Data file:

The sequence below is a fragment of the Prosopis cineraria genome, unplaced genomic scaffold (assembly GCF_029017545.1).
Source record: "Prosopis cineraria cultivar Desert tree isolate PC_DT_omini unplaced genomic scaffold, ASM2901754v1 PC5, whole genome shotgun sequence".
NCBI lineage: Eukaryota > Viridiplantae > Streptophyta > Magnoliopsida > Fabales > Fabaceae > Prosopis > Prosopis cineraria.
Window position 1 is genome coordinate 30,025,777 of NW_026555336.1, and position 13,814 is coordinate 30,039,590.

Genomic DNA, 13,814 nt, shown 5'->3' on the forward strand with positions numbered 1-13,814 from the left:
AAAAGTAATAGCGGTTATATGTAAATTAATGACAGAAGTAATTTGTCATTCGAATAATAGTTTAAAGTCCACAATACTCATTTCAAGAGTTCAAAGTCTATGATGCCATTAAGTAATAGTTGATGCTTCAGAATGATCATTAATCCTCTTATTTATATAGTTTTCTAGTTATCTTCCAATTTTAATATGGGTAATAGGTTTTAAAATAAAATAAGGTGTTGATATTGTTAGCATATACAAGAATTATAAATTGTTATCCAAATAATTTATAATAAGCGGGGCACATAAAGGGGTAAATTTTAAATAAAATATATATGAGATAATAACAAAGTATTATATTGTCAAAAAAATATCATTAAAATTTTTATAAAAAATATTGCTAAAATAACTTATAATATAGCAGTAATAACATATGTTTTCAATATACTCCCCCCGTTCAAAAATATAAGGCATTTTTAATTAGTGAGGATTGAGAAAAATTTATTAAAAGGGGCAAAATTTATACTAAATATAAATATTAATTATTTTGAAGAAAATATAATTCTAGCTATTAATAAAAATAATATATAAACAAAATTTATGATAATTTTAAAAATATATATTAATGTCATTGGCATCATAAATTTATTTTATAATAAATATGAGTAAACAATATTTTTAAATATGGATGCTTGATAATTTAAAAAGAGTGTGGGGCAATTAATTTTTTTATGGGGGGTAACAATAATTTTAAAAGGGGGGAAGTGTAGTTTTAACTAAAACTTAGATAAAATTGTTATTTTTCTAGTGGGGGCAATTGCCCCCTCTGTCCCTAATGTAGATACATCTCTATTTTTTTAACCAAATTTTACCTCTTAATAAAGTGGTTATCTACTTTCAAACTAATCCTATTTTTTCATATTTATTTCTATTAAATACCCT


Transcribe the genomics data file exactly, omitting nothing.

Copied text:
The sequence below is a fragment of the Prosopis cineraria genome, unplaced genomic scaffold (assembly GCF_029017545.1).
Source record: "Prosopis cineraria cultivar Desert tree isolate PC_DT_omini unplaced genomic scaffold, ASM2901754v1 PC5, whole genome shotgun sequence".
NCBI lineage: Eukaryota > Viridiplantae > Streptophyta > Magnoliopsida > Fabales > Fabaceae > Prosopis > Prosopis cineraria.
Window position 1 is genome coordinate 30,025,777 of NW_026555336.1, and position 13,814 is coordinate 30,039,590.

Genomic DNA, 13,814 nt, shown 5'->3' on the forward strand with positions numbered 1-13,814 from the left:
AAAAGTAATAGCGGTTATATGTAAATTAATGACAGAAGTAATTTGTCATTCGAATAATAGTTTAAAGTCCACAATACTCATTTCAAGAGTTCAAAGTCTATGATGCCATTAAGTAATAGTTGATGCTTCAGAATGATCATTAATCCTCTTATTTATATAGTTTTCTAGTTATCTTCCAATTTTAATATGGGTAATAGGTTTTAAAATAAAATAAGGTGTTGATATTGTTAGCATATACAAGAATTATAAATTGTTATCCAAATAATTTATAATAAGCGGGGCACATAAAGGGGTAAATTTTAAATAAAATATATATGAGATAATAACAAAGTATTATATTGTCAAAAAAATATCATTAAAATTTTTATAAAAAATATTGCTAAAATAACTTATAATATAGCAGTAATAACATATGTTTTCAATATACTCCCCCCGTTCAAAAATATAAGGCATTTTTAATTAGTGAGGATTGAGAAAAATTTATTAAAAGGGGCAAAATTTATACTAAATATAAATATTAATTATTTTGAAGAAAATATAATTCTAGCTATTAATAAAAATAATATATAAACAAAATTTATGATAATTTTAAAAATATATATTAATGTCATTGGCATCATAAATTTATTTTATAATAAATATGAGTAAACAATATTTTTAAATATGGATGCTTGATAATTTAAAAAGAGTGTGGGGCAATTAATTTTTTTATGGGGGGTAACAATAATTTTAAAAGGGGGGAAGTGTAGTTTTAACTAAAACTTAGATAAAATTGTTATTTTTCTAGTGGGGGCAATTGCCCCCTCTGTCCCTAATGTAGATACATCTCTATTTTTTTAACCAAATTTTACCTCTTAATAAAGTGGTTATCTACTTTCAAACTAATCCTATTTTTTCATATTTATTTCTATTAAATACCCT